Wednesday, March 20, 2013

Anne Naylor’s Ghost

This is a true story about two grisly murders, one resulted in a haunting that still occurs today. 

Children at London Workhouse
18th Century

The Naylor sisters, two orphans were residents or inmates * at a workhouse in 18th century London. It was common practice at this time for children once they reached the age of 12 to be apprenticed out to a local business. 

Anne Naylor, ** and her younger sister were given into the care of a local woman who ran a millinery shop. A Mrs. Sarah Metyard and her daughter Sarah “Sally” Metyard ran this establishment. These two women had five young girls apprenticed to them, but what they provided would not be characterized as “care.”

The girls under the Metyard’s care were often beaten and starved. Both women had hot tempers and enjoyed inflicting pain. Anne unfortunately, was often their primary target for she was sickly and could not keep up with her assigned work. 

At one point Anne managed to escape the Metyard’s house, but they sent a boy, who found her and forcefully returned her to their shop. As punishment Sally beat Anne and then locked her in the attic where she was given only bread and water.

Anne now desperate once more escaped the Metyard’s home. This time Sally brought her back. She viciously beat Anne with a broomstick, and then Mrs. Metyard tied Anne to the Attic door where she was forced to stand for hours during the day. 

She was tied to this door for three days without food or water. Mrs. Metyard pointed her out to the other apprentices warning them that this would happen to them if they ever tried to escape, or disobey her.

On the fourth day, the other apprentices noticed Anne was not moving. They called for Sally. She beat Anne about the head with a shoe, but when she didn’t respond, she called for her mother. Mrs. Metyard tried to revive Anne with smelling salts, but when this didn’t work, the two women realized Anne was dead. 

They locked her body in a trunk in the attic. They made a show of taking food to her for days so the other apprentices would not suspect anything was amiss. They even left the attic door open and the shop door ajar, claiming Anne had run away yet again.

However, Anne’s sister did not believe them. She managed to tell a lodger in the house that she suspected Anne was dead. Furious, the Metyards murdered her as well. ** 

After two months had passed, the two women started to worry the neighbors would wonder about the smell for Anne’s body was still in the trunk in the attic. 

On Christmas day they dismembered the body and wrapped each piece in cloth. At first, they tried to burn these pieces in their fireplace but realizing this caused an odor—they instead took the fragments to Chick Lane and dumped them in a mud puddle near a sewer.

When these human remains were found, it was assumed that it was a body that had been snatched and then dissected by medical students. 

Soon after, witnesses started to see the ghost of a young girl dressed in white in the area where the body had been dumped. 

Other witnesses heard a young girl’s scream. So many people saw and have listened to this apparition that eventually most of this London parish felt Chick Lane was haunted.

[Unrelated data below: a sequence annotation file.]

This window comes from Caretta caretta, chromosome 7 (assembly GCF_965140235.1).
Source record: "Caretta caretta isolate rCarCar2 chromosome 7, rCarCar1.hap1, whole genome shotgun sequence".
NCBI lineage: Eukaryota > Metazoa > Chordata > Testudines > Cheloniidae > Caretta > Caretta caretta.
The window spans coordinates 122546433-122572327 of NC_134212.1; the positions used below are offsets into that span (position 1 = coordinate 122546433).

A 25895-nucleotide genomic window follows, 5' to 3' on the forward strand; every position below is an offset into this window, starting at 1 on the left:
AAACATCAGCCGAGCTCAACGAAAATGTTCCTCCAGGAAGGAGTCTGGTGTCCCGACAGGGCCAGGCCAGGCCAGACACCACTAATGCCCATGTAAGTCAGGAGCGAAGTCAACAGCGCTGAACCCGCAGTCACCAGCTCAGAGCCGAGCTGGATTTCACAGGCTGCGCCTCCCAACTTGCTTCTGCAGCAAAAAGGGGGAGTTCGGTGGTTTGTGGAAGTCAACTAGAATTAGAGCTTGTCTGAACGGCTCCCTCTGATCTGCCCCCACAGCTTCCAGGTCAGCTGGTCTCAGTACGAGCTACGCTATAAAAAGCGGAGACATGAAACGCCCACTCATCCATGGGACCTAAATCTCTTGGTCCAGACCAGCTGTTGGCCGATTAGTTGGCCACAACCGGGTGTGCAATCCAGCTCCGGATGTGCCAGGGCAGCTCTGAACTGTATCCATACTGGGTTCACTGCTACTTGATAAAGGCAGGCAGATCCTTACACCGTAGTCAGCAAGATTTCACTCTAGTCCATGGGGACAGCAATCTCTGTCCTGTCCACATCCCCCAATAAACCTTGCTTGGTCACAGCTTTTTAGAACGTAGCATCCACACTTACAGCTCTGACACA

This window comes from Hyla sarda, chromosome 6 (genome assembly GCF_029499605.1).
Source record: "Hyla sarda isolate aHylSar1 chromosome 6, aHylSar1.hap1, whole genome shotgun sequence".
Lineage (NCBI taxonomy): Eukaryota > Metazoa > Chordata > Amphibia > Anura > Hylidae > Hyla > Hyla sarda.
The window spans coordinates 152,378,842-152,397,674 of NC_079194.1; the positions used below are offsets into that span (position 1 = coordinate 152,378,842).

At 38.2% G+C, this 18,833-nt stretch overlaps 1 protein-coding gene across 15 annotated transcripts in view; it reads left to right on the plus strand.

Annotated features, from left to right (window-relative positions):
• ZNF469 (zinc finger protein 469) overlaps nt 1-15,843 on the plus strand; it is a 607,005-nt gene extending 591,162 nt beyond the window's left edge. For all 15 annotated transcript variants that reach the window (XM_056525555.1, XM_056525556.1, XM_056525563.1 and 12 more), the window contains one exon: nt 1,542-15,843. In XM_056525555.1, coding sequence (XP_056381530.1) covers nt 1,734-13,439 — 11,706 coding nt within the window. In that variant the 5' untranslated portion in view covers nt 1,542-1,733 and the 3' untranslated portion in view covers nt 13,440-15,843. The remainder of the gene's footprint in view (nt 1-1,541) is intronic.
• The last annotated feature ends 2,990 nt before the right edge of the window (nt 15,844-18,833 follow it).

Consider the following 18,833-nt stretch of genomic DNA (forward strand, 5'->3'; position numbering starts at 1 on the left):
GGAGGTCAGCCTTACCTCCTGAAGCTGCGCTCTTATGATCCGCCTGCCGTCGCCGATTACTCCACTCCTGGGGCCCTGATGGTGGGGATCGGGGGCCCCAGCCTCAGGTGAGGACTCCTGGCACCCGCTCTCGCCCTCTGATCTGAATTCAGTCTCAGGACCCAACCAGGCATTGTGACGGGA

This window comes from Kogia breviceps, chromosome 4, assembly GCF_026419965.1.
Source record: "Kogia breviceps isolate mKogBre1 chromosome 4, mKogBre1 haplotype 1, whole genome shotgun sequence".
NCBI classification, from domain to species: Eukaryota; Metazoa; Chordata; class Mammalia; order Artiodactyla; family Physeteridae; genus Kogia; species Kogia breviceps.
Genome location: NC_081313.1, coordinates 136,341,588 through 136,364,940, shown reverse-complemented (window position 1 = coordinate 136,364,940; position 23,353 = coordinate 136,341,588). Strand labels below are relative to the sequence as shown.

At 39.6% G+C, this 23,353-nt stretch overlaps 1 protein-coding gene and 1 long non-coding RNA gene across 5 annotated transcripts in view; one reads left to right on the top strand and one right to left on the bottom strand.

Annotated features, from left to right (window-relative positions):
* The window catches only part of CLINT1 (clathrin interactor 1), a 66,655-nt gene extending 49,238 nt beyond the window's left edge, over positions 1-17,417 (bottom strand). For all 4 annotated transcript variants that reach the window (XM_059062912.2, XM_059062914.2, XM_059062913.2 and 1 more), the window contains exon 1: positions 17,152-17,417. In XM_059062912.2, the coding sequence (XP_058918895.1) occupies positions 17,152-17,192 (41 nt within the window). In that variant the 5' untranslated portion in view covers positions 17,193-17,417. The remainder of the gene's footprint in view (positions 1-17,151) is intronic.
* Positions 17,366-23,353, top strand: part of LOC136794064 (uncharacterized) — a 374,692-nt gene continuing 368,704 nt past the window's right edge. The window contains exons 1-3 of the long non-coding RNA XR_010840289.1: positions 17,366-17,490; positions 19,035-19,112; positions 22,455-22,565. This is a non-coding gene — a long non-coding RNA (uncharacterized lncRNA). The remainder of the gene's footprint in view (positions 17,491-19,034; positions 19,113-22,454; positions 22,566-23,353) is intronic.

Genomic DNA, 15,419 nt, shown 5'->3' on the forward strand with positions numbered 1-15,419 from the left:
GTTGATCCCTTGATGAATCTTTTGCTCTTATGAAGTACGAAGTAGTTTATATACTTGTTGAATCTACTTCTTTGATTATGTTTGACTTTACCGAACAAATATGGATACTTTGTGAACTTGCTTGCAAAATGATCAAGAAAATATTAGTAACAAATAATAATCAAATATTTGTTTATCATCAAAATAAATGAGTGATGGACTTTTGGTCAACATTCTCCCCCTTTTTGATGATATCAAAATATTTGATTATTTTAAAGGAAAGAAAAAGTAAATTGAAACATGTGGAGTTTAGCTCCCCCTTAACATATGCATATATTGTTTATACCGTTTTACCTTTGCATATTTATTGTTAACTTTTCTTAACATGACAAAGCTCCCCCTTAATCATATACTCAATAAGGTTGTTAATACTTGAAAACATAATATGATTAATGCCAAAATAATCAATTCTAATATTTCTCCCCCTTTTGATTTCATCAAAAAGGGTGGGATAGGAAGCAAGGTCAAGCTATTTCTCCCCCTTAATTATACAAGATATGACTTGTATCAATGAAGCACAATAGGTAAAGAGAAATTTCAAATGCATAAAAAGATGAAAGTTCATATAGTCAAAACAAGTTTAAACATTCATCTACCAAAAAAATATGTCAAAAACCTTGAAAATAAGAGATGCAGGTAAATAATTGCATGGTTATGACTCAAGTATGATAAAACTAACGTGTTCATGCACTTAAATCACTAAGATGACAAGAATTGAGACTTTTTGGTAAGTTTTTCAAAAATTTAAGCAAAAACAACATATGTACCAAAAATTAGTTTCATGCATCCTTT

The Metyards might have gotten away with this murder if it had not been for Sally confessing. Four years after they disposed of Anne’s body, the two women had a big fight, which prompted Sally to move out and live with a man who was her lover. 

When he mentioned the ghost of Chick Lane, Sally told him what she and her mother had done. Naively, he informed the authorities—downplaying Sally’s role in the belief she would not be accused.

But both the Metyard women were arrested, tried, and found guilty. The judge, when sentencing both women to hang, announced that justice would not be complete unless both their bodies were dissected after death. 

When Mrs. Metyard was walked to the scaffold, she collapsed. Her jailers were not able to revive her, so she was hanged while still unconscious. Sally cried as she took this final walk. Both bodies were put on public display after they were hanged, at Tyburn on July 19, 1768. Their bodies were then dissected at “Surgeon’s Hall.”

Farringdon Station
Chick Lane is now called West Street. Many of the 18th-century buildings in this area have been torn down—new ones have replaced them. Despite these changes, the neighborhood is still haunted. 

One hundred years after Anne’s death, in 1758, a prominent London ghost hunter investigated—he experienced the same activity everyone else had—so the site was pronounced authentic. 

Today, near the area where Anne’s body was dumped, stands the Farringdon Station—a stop on the London Underground. Countless witnesses have heard Anne’s screams as they stand on the platform, after the last train leaves. Several people have caught these screams on their recorders.

* People who lived in workhouses were called inmates—this is fitting because these Poor Law institutions were similar to prisons. This is probably why we call prisoners inmates today.

** Anne Naylor was 13 years old when she was beaten and starved to death.

*** It is not known how the Metyard’s killed Anne’s sister or what they did with her body.

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